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Playwright Edward Albee has little regard for Broadway

January 25, 2013|By Kelly Scott
  • Edward Albee has a harsh assessment of contemporary Broadway in an interview to be broadcast Sunday.
Edward Albee has a harsh assessment of contemporary Broadway in an interview… (Jennifer Altman/For the…)

He may have written one of the most critically praised revivals on Broadway this season, but the playwright Edward Albee sees the theatrical thoroughfare without a lot of romance or regard.

In a segment of the show "CBS Sunday Morning with Charles Osgood" that will be broadcast Sunday, Albee says he doesn't go see shows there very often.

“I used to go see more since I’m one of the voters for the stuff,” Albee says of his role as a Tony Award voter. “Now I just lie.”

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“It’s all about not doing the best plays but doing the ones that will sell the most tickets,” says Albee, the author of “Who’s Afraid of Virginia Woolf?” among 30 other plays. The result, he says, is “usually junk.”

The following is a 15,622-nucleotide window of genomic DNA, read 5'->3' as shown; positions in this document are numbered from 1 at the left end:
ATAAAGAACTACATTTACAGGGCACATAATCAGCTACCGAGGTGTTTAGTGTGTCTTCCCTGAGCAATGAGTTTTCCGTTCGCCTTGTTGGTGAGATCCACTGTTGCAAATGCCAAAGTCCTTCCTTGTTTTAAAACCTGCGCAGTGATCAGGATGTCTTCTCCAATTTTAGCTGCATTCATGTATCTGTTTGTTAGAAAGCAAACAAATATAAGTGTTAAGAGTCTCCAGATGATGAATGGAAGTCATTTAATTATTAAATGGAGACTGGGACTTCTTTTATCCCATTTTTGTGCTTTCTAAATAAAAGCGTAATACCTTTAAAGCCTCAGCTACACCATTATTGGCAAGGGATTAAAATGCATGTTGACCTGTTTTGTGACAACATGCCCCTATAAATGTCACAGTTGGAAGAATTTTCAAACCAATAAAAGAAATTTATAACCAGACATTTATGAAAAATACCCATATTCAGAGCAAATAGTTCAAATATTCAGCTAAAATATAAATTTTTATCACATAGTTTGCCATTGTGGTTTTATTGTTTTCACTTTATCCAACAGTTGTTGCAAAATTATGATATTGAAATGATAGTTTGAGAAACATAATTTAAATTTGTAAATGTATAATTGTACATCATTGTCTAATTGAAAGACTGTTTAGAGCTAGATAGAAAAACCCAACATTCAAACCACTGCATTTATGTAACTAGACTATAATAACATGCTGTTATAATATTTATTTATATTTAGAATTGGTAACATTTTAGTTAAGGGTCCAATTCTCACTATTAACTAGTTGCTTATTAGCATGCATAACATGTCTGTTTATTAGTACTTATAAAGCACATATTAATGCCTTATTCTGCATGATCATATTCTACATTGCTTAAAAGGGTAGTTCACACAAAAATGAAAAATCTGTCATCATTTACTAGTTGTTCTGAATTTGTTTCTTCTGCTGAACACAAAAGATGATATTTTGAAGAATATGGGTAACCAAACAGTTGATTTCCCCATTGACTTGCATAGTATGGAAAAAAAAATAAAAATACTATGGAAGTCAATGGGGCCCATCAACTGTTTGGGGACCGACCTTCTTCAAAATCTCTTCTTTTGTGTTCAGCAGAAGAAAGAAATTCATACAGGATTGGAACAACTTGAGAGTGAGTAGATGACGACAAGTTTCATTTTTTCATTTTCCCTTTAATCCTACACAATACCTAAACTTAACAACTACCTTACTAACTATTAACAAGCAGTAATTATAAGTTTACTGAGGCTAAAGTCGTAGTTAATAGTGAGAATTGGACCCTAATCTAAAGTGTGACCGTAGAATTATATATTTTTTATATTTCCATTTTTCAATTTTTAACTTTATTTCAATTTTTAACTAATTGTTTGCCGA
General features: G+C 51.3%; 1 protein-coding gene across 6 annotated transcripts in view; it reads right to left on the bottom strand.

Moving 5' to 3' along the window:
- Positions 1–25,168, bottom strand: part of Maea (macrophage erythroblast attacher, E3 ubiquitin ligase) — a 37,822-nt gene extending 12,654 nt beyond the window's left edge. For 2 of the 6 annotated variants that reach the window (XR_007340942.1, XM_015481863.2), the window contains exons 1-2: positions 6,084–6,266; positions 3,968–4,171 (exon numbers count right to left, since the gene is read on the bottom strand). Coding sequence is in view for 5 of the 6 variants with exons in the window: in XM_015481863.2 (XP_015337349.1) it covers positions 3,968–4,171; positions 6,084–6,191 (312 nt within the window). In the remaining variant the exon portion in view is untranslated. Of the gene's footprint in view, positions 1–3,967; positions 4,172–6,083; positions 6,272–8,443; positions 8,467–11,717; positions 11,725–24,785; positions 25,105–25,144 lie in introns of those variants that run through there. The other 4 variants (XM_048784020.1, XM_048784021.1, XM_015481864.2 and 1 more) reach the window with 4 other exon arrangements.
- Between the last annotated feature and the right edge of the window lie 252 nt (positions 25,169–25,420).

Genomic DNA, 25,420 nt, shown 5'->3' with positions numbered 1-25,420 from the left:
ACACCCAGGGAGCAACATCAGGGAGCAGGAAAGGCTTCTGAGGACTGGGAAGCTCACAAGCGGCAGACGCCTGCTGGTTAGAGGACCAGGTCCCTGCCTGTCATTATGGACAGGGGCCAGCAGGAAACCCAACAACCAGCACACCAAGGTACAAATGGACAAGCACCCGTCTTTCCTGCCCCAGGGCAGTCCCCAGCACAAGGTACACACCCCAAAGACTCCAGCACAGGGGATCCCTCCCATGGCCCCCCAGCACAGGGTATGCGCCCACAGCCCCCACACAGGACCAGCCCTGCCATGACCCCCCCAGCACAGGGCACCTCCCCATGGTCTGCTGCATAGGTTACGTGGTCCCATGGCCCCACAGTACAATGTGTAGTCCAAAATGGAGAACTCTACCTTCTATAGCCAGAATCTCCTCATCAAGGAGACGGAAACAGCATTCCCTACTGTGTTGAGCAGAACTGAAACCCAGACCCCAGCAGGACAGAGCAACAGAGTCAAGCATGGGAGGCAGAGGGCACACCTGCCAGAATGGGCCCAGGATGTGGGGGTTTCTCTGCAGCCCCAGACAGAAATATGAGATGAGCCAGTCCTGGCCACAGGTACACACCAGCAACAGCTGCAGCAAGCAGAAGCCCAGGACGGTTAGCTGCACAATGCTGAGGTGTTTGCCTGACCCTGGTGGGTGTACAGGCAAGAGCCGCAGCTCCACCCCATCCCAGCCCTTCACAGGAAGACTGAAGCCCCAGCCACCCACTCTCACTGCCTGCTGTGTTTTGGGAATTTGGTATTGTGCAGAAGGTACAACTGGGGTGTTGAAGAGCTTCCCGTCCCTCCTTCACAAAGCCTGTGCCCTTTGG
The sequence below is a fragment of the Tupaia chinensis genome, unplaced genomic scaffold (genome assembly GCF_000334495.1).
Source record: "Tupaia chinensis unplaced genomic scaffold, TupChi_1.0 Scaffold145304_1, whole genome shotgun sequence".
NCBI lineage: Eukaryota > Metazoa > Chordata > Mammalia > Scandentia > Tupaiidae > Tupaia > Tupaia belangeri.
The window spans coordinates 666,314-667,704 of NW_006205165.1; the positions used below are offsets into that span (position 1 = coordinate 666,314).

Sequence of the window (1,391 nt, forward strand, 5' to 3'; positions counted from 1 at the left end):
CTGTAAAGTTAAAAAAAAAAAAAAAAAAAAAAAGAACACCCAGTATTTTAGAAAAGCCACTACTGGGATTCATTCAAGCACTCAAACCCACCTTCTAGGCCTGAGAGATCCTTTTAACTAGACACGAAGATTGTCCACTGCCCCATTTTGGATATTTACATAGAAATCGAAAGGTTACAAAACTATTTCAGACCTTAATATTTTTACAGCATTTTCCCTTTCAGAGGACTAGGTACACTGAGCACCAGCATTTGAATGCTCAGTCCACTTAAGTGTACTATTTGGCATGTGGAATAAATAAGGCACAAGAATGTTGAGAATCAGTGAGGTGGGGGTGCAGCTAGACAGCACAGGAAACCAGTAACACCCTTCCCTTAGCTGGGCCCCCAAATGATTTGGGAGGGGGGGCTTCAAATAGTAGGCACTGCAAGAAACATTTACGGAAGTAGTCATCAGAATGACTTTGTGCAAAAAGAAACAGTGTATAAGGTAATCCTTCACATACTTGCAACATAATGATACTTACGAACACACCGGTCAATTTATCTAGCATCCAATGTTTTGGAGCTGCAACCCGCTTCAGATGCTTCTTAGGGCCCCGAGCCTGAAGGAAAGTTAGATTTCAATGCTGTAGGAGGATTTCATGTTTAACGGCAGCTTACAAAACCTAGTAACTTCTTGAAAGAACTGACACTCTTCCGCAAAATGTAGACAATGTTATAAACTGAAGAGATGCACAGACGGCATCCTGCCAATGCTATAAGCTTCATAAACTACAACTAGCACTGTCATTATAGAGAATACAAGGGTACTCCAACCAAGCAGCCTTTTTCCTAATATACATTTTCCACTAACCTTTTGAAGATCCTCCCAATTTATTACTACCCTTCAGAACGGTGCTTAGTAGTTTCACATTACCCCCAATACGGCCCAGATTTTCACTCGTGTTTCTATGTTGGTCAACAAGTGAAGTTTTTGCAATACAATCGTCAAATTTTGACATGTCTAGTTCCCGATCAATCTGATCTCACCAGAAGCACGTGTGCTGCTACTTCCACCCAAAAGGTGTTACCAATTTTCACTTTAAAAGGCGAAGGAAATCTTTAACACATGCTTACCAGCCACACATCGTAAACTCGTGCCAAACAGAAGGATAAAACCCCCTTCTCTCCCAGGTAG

"Who's Afraid of Virginia Woolf?" starring Tracy Letts and Amy Morton, opened in October to admiring reviews.

The Times' Charles McNulty said in a critic's notebook largely on Letts' performance as George, called the revival "less blowzy, less scenery-chomping Martha ... grounded in convincing marital detail. Directed by Pam MacKinnon (whose staging of "Clybourne Park" contributed to that play's success), this revival offers an intimate appraisal of a couple whose affection is detectable even when their belligerence threatens to go nuclear."

Albee, who has won the Pulitzer Prizes for drama three times, also talks about his childhood and a new work in the interview that will air on the show, which begins at 6 a.m. PST.


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